Clearly more new houses are required, but politicians also need to tackle the cost of rent, something that building alone won’t remedy. As Darren Johnson of the Green Party has noted: even if we plan to build enough homes to stabilise prices – with the aim of allowing incomes to catch up – it will take 14 years for the London house price to incomes ratio to 2000 levels, and 30 years to return to a level of three to one.

What, then, will Labour do for generation rent?

A cap on the fees estate agents can charge tenants would be a good start, as would the introduction of stronger penalties for landlords who hang on to deposits for longer than necessary. The most radical policy would be a cap on rents. Rent controls already operate in some parts of the country: there are an estimated 100,000 tenancies in the UK where ‘fair rent’ rules apply, meaning private sector tenancies which began before 15 January 1989 have rent increases limited to an amount linked to the Retail Price Index.

Those who view property as a potential addition to their ‘portfolio’ rather than as a place to live will stridently oppose any rent caps. However the Labour Party needs to remember who it represents: access a reasonably priced place to live is a first principle.


This year marked the 10th consecutive year of fare increases across rail networks, with further increases on the way early next year. For many the cost of a season ticket will soon exceed £5,000 for the first time. This is because rail companies are permitted to raise average fares by one point more than inflation; but with the flexibility to increase prices more on certain routes, some fares rise much faster – unregulated fares may go up by as much as 9 per cent in January 2014.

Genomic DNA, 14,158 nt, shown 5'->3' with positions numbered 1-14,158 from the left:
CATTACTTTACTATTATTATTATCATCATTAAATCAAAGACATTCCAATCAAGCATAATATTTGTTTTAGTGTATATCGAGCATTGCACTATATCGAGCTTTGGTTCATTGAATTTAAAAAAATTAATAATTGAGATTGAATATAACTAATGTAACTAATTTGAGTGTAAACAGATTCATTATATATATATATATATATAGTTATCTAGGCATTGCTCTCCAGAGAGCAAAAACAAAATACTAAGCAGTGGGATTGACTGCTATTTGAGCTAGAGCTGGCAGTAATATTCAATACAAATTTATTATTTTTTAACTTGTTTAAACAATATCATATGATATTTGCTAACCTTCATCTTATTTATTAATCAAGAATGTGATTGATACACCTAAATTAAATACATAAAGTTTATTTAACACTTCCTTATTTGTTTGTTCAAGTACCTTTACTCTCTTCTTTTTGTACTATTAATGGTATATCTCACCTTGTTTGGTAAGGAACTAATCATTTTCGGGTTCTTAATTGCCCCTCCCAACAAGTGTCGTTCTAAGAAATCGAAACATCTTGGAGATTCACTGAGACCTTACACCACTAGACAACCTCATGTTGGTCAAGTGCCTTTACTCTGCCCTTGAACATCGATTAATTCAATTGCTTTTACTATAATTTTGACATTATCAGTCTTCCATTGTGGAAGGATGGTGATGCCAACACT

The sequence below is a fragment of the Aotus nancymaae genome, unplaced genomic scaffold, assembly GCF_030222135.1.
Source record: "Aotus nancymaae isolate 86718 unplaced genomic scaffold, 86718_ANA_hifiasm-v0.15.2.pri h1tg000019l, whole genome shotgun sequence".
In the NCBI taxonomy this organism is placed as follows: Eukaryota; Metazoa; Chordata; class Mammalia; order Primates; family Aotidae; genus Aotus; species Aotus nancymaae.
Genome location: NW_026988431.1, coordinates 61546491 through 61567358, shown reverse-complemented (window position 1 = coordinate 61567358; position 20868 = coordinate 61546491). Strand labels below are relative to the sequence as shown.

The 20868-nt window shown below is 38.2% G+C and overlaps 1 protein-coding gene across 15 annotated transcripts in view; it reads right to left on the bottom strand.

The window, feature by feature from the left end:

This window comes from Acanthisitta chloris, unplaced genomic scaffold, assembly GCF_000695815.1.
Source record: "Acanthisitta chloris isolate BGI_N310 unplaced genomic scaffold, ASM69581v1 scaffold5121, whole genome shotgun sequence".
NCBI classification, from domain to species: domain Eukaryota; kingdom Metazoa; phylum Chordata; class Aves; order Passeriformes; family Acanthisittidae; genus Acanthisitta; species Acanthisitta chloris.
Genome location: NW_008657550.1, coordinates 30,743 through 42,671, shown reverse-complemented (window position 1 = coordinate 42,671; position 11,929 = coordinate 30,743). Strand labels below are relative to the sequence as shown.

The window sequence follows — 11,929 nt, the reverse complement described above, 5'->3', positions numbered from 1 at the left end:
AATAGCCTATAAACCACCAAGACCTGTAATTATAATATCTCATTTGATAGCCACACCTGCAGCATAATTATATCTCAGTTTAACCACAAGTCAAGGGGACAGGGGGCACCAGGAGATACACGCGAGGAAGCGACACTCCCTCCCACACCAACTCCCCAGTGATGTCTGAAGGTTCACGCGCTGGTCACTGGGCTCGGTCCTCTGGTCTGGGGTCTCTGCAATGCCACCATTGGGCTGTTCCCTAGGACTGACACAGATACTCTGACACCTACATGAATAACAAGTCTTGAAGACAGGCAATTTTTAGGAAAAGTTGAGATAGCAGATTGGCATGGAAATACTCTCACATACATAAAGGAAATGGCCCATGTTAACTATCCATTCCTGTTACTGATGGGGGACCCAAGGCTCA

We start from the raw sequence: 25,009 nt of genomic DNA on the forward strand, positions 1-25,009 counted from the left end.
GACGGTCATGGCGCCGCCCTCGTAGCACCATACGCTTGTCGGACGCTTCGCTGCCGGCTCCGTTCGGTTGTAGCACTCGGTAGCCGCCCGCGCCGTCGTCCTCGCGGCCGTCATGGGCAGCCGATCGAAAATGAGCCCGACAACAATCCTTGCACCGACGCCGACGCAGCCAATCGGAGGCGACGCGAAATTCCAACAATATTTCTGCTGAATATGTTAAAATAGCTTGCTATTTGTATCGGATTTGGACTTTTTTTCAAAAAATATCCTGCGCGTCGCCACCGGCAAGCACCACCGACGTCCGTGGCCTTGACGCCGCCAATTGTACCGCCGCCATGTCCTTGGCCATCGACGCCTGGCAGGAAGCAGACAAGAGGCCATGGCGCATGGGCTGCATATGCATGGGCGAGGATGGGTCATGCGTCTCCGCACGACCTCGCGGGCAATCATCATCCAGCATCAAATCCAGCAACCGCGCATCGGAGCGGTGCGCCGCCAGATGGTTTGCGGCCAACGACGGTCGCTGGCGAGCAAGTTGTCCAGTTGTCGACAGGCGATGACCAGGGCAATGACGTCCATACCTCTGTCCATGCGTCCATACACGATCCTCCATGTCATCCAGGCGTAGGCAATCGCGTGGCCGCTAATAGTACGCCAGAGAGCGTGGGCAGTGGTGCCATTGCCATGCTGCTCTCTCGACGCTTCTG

On the back of inflation-busting fare increases and the success of the publically-owned East Coast Mainline, many in the Labour Party are waking up to the social cost of a privatised rail network. And the economic case for radical action on the railways is strong: despite ten years of above-inflation rail price increases which have left some in the south-east spending 15 per cent of their salary on rail travel, the cost of supporting the rail network is much greater today than it was before the dissolution of British Rail. In 2010/11, Network Rail was subsidised by the taxpayer to the tune of £3.96 billion. This compares with an average of £1.4billion over the 10 years leading up to privatisation.

While many politicians still go weak at the knees at the prospect of privatised public services (witness the enthusiasm shown by coalition ministers for privatising Royal Mail), this is increasingly at odds with public opinion. Over half the British public support full nationalisation of the railways; and even a majority of Conservative supporters say they would prefer nationalisation to the status quo.

If Labour is serious about making 2015 a living standards election, it must tackle the rising cost of getting to and from the workplace. Doing something about the price of petrol is tricky; doing something about train prices is less so, and begins by working towards a rail network run for the benefit of commuters, rather than shareholders and fat cats.